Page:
Tuesday, August 23

REVIEW: Anthropoid

Directed by Sean Ellis
2016 War Drama
2 hours 29 minutes
From Bleeker Street Media

Cillian Murphy
Jamie Dornan
Charlotte Le Bon
Anna Geislerova
Toby Jones

I am never particularly in the mood for another movie about the Third Reich.  I certainly have seen a lot of them for someone whose interest is clearly not there. But I make exceptions to lots of policies when I like the cast or just a lead actor.  It is with this in mind that I saw Anthropoid

It seems as if I've seen Irish actor Cillian Murphy in many things. I've probably enjoyed him most as a villain but he completely fascinates me no matter what he does and I think he has a most interesting face.  Jamie Dornan's assets I first enjoyed in Fifty Shades of Grey.  I wasn't sure what I thought of his acting abilities although I thought he was right for that role.  It's those assets, I suppose.  I've been checking out what new I could see him in and when I saw he would be costarring alongside Murphy in this one, I knew I was in.

If there's something new about this one, it would be that it concerns a planned assassination of the third highest-ranking officer in the Third Reich, Reinhard Heydrich. He was known as the principal architect of The Final Solution and also called The Butcher of Prague.  Dornan and Murphy portray freedom fighters on a Czech-British mission to take out Heydrich.

The first part of the film, based on a true story, dealing with the planning of the assassination goes on and on and on.  To say it slowed down the pace is an understatement.  The overall length of this film is due to its long and dull beginning. The plans get changed over and over and it might have helped some to have jumped to their final plan. We meet a family they stay with, there's a bit of romance and we meet others who help them, both willing and begrudging participants.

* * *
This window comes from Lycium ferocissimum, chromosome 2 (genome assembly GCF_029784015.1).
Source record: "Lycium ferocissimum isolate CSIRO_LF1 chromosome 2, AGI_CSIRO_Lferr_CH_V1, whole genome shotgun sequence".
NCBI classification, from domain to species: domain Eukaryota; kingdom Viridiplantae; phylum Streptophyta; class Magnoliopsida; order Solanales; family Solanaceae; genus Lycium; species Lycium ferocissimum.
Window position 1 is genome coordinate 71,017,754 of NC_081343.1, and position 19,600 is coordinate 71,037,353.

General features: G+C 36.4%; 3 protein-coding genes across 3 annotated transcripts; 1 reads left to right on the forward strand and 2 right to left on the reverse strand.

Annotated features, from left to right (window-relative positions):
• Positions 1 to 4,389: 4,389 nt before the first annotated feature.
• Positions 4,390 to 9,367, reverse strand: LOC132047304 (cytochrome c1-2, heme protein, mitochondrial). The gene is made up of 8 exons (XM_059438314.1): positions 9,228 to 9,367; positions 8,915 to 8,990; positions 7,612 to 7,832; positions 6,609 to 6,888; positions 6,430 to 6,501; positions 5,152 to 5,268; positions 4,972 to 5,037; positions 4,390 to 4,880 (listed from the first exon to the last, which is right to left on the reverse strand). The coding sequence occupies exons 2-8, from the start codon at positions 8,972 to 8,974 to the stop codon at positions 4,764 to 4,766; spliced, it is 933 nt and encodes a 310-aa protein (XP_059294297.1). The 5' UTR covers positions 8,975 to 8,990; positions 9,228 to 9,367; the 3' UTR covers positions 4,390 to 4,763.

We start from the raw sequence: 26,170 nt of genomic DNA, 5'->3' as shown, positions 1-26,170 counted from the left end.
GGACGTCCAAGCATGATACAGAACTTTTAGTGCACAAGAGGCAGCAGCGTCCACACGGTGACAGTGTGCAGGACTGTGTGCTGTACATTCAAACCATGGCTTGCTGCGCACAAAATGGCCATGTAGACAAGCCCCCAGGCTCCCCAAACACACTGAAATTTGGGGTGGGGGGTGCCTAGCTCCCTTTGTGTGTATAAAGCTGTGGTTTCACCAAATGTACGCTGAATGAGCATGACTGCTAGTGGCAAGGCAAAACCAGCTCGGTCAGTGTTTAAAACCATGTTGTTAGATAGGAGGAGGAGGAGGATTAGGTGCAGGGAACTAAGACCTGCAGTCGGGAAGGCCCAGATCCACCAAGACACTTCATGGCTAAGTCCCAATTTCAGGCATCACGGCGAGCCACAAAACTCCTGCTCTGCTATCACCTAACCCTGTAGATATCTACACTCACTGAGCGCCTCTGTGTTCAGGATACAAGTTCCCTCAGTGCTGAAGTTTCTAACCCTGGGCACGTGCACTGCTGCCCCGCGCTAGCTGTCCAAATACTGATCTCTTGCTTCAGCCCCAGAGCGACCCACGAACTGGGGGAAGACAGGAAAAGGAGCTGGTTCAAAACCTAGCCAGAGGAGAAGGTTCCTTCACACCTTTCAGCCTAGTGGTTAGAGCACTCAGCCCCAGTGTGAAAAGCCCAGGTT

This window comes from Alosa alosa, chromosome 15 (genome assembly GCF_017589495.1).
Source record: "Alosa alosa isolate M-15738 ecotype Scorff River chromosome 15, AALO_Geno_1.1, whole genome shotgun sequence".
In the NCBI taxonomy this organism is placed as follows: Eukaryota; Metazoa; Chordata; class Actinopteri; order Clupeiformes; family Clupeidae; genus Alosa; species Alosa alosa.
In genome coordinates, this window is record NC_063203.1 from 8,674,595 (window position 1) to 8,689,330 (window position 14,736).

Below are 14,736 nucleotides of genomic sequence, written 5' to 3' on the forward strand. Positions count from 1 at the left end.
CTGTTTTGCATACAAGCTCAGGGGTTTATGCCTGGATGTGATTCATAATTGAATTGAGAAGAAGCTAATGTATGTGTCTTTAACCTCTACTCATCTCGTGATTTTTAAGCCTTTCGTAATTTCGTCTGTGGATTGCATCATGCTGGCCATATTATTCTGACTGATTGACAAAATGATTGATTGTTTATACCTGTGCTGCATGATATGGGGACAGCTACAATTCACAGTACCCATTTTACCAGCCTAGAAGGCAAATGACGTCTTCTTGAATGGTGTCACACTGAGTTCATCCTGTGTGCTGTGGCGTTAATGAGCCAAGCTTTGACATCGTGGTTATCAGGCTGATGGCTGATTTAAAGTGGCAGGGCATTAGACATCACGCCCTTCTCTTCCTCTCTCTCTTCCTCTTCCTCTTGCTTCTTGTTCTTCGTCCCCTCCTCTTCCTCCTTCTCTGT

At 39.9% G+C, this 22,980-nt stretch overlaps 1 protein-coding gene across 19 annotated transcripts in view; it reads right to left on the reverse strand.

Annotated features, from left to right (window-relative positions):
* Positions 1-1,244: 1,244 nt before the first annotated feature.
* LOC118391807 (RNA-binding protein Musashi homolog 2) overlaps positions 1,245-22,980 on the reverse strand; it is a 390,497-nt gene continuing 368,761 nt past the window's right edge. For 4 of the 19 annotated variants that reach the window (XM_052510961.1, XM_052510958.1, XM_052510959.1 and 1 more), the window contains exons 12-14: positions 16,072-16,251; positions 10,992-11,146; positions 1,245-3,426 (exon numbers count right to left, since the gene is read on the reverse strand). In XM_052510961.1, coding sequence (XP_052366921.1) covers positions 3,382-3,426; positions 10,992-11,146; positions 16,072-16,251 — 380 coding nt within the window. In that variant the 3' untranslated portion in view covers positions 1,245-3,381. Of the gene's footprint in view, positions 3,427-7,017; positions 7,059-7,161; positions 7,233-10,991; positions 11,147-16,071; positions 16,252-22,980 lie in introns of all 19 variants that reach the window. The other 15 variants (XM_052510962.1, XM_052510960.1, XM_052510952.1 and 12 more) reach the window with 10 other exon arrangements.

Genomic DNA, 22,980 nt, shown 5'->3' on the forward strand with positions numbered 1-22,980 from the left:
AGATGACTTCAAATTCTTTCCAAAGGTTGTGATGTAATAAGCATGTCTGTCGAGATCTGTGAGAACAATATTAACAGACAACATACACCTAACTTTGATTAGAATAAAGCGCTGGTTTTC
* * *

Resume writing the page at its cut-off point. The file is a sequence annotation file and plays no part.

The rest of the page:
We pick up some steam, of course, when we finally get to the assassination scenes which are more compelling than the planning, of course, but not what they could have been. What is not new here is the aftermath of the event, the manhunt.  It commences with hordes of German soldiers breaking into homes and machine-gunning entire families and/or torturing them and ends at a church shootout where the fighters are hiding.  It takes two hours to get to this point and while it is certainly the most exciting section of the film, it is so patently cliche.

It seemed odd that no one much considered the impact such an assassination would have on the people of Czechoslovakia, who would be slaughtered by the thousands in retaliation.  The writing about this seemed awkward, almost as if they were missing the point.

And those two boys I went to see?  They bored me too.  Neither had the right accent and I found them overly dispassionate. They couldn't work up a little more energy considering their mission? Dornan had more get up and go working over Dakota Johnson in 50 Shades than he did in this one.

Filmed almost entirely in Prague, there is certainly an authentic look and feel to the proceedings.  

When I first heard this title, I thought it might be a bug movie... certainly something in the sci-fi arena.  And while it pays homage to the actual series of events, called Operation Anthropoid, this is a terrible title with no box office appeal.  I don't see very bright prospects for this one.  

Isn't there a second film coming out still this year on the same subject?

Next posting:

Movie Review

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